ECOsubsea gains further foothold in major European ports to become benchmark for sustainable effective hull cleaning
The robotic hull cleaning system maker ECOsubsea says it has won another port over to offer its services. The Dutch, national regulatory body, Rijkswaterstaat has given the Norwegian company the green light to start offering hull cleaning services to vessels at all Dutch Ports including Europe’s biggest port, the Port of Rotterdam, a move that is helping the firm solidify its position in Europe following similar permissions in Antwerp, Zeebrugge, Ghent and Southampton.
“Ports want evidence that our system works,” says ECOsubsea CEO Tor Østervold. “We can now give it to them. They also want evidence that vessels have active hull biofouling plans, and we are helping operators and ports with the digital implementation of that too,” he added.
ECOsubsea’s system works by having a robotic cleaning system, move over a ship’s hull, gently removing the fouling off the hull without damaging the vessel’s hull coating. This is an important factor for ports that are increasingly concerned that heavy metals and micro-plastics, which are often found in hull coatings, may contaminate their waters when hulls are cleaned.
The patented cleaning and suction system then draws the fouling detritus ashore or onto a barge, where it is filtered out of the water and sent ashore for processing. Tests by ECOsubsea and seen by the ports that are keen to see the system used, show that virtually all of the detritus taken off the hull will be sent ashore.
“At the end of last year we were only in Southampton,” adds Østervold. “Now we are in a growing number of ports including Amsterdam and Rotterdam.”
For Østervold a giant port such as Rotterdam, with a strong environmental benchmark, is an important step in the evolution of the company.
The port of Rotterdam’s Breakbulk Business Manager Irene Bennett points to the role the Authority plays in generating a healthier environment, primarily concerning air quality, noise and the natural environment and biodiversity and water quality.
“We recognize that efficient cleaning of ship hulls is better for the water quality in the port and reduces CO2 emissions and fuel costs,” she says. “The advantages of initiatives like ECOsubsea will enhance the sustainability of the entire transport chain. The Port of Rotterdam is therefore happy to promote initiatives that fit in well with our corporate social responsibility goals.”
ECOsubsea has been working closely with a number of major ship operators, including Carnival, Wallenius Wilhelmsen and Hoegh Autoliners, that recognise the need for clean hulls, and the additional need to clean their vessels’ hulls responsibly. Vessel operators are increasingly under pressure to operate their vessels with the lowest fuel consumption, and fouled hulls are a leading cause of poor operational performance.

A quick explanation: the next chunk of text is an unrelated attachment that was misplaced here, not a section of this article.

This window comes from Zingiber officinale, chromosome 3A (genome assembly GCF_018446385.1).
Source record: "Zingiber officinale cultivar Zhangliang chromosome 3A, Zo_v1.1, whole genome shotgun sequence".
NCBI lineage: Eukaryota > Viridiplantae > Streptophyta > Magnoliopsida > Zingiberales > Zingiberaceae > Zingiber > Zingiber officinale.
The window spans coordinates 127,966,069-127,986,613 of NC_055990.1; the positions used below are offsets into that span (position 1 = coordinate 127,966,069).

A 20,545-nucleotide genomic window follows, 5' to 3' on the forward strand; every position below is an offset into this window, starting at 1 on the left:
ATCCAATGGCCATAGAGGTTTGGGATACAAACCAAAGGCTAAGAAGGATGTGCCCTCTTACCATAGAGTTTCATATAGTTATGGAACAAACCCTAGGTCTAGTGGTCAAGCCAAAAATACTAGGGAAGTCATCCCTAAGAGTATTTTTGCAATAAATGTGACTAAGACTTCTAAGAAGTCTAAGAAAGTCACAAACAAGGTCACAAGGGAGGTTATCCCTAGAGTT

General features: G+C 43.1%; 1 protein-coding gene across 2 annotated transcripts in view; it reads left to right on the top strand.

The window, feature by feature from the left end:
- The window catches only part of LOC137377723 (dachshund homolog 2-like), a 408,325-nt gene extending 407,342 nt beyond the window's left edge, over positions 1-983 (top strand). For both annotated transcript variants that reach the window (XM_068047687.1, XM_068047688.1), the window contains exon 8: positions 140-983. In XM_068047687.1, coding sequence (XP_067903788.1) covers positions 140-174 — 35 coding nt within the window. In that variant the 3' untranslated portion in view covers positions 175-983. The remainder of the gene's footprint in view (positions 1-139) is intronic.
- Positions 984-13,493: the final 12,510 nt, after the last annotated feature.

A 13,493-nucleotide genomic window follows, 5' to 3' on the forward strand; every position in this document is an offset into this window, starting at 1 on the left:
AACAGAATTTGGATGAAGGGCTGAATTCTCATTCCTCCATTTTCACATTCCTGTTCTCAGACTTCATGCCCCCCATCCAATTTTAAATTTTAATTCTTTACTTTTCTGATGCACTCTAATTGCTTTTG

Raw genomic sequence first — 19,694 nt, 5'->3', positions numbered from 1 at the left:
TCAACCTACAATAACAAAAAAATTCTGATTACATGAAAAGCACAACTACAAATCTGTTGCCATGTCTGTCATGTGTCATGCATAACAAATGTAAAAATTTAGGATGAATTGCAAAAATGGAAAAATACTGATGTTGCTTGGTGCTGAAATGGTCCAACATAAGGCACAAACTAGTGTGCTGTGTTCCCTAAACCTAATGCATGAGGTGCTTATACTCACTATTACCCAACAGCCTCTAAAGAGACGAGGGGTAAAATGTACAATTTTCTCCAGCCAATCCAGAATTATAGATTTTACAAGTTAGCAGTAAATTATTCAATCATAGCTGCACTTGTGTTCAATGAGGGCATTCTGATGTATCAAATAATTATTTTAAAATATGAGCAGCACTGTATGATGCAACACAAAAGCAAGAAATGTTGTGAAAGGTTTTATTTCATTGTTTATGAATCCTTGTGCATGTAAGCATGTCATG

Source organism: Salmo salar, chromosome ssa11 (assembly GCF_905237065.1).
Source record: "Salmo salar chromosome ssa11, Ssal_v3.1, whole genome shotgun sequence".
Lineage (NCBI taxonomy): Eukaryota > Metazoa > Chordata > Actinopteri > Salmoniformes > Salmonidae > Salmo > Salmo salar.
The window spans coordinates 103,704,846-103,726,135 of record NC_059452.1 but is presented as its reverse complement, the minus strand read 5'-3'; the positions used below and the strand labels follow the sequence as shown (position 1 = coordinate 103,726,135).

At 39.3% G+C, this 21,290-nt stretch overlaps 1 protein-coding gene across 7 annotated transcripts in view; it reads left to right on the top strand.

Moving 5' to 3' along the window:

While many ship operators will look to deploy top of the range hull coatings that are both sleek to reduce water friction when sailing, and offer long term fouling deterrent, they will find that the coatings performance dwindles, sometimes quickly. Even slime on the hull can be a cause for 10% increased fuel consumption according to science.
To help owners and operators ECOsubsea urges owners to be proactive and has a system in place to help operators determine the best time to undergo a cleaning.
“While onboard performance systems can detect drops in performance due to hull and propeller fouling, it is often at a point when there is already a visible build up of biofouling on parts of the hull,” says Østervold. ”Visual inspections of a hull are still an important part of hull husbandry.”
About hull cleaning
A clean freshly painted new hull straight out of a newbuilding yard is the most efficient hull and allows the vessel to operate at peak efficiency, with the least amount of fuel consumed and lower emissions. However, over time all hulls, regardless of coatings, will see a deterioration of their effect as slime, barnacles and other aquatic species attach themselves leading to drag and friction thus increasing engine power and fuel consumption to achieve a vessel’s desired speed.
Often vessels have hulls recoated during drydocks to regain a performance level close to optimum. Owners are advised to inspect and clean hulls regularly between drydocks, with many charter parties including a clean hull clause. However, due to the environmental risks, port authorities and coastal states are banning or deterring hull cleaning methods that allow the fouling to fall into the water.
Key benefits of ECOsubsea
● Minimises vessels air pollution to 5 – 15%
● Minimises the spread of alien invasive species between continents (identified by IMO)
● Saves ship owners 5 – 15% fuel costs
● Efficient handling of waste from ship hull
● Full debris collection rate under water
ECOsubsea was formed in 2008 by the brothers Tor and Klaus Østervold to develop a prototype hull cleaning technology that could safely and efficiently remove hull fouling without leaving any fouling in the water. Tor Østervold won the Nor-Shipping Young Entrepreneur Award in 2013 from the leading trade show Nor-Shipping and the company won the WWL Orcelle Award later that year. The company has been developing its technology in the UK port of Southampton winning contracts from leading ship owners. The Southampton based system has accumulated more than 4000 hours of service. The ECOsubsea system consists of a sophisticated and reliable remotely operated vehicle that crawls along the ship hull. It’s unique cleaning system ensures the removal of hull fouling without damaging the hull coating. The system removes over 97% of all the fouling detritus which is then safely pumped ashore.